Renée Takes Seattle

Fleming gives it all she’s got, and that’s a lot
Thursday, January 20, 2005
Renée Fleming came and conquered the full house Tuesday night at Benaroya Hall.
Now 45, the soprano is in her prime, not only with that voluptuous voice but her musical acuity and dramatic instincts.
When singers become as famous as Fleming, connoisseurs find something to criticize, often justified: a mannered style or lackluster ambition in terms of repertory, for instance. When the voice is as gorgeous and gleaming as Fleming’s, there is always the danger the singer will be content to deliver a pretty sound and little else.
That argument has been made against Fleming, but there was little in her recital, presented by the Seattle Symphony, to support it, in spite of the occasional technical smudge. I have been listening to Fleming live for 15 years, and I cannot remember a more persuasive evening of her art.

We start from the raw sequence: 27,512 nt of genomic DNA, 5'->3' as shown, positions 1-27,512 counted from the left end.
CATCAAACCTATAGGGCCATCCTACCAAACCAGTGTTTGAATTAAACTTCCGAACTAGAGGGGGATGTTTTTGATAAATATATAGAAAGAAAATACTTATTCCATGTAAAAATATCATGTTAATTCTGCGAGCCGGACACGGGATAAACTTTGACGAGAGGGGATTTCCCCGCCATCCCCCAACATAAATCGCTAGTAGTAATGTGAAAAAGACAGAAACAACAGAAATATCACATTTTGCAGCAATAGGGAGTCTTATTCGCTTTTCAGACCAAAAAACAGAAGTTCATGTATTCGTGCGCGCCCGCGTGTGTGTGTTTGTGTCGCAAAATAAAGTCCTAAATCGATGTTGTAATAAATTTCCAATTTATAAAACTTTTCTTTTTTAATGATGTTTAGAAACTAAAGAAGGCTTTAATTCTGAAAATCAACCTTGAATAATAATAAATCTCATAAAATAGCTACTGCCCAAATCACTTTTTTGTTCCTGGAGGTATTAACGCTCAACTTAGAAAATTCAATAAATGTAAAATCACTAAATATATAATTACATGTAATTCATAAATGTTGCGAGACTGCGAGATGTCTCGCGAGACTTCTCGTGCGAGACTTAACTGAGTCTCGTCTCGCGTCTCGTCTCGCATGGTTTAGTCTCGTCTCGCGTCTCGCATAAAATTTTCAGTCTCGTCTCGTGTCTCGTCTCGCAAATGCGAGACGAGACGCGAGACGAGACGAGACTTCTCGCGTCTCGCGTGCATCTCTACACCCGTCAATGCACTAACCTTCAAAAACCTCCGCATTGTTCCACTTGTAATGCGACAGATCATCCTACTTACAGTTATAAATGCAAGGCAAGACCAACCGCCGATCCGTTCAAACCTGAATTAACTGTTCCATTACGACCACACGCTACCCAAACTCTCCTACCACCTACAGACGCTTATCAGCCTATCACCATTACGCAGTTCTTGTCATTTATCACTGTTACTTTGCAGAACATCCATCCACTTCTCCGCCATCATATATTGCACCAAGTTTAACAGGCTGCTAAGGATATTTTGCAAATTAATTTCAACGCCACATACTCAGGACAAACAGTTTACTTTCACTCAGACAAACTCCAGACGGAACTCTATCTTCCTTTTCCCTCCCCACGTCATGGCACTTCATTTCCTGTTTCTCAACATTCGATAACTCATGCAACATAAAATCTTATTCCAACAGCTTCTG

With Fleming, one begins with the voice itself: a sound like cream that travels effortlessly up and down the scale. There is radiance in the voice as well as purity, strength and openness. Its warmth is balanced with roundness. It blossoms when you want it to and can crawl into a silvery pianissimo when desired. She possesses a line that seemingly can travel forever without interruption. She can be exquisite or ardent and, at Benaroya, she never confused the two. The voice summons the word lyrical and all that it implies, from sheer beauty of tone to seamless phrasing. She can float a note, or series of notes, to the degree the ear follows closely as the sound slips into nothingness.
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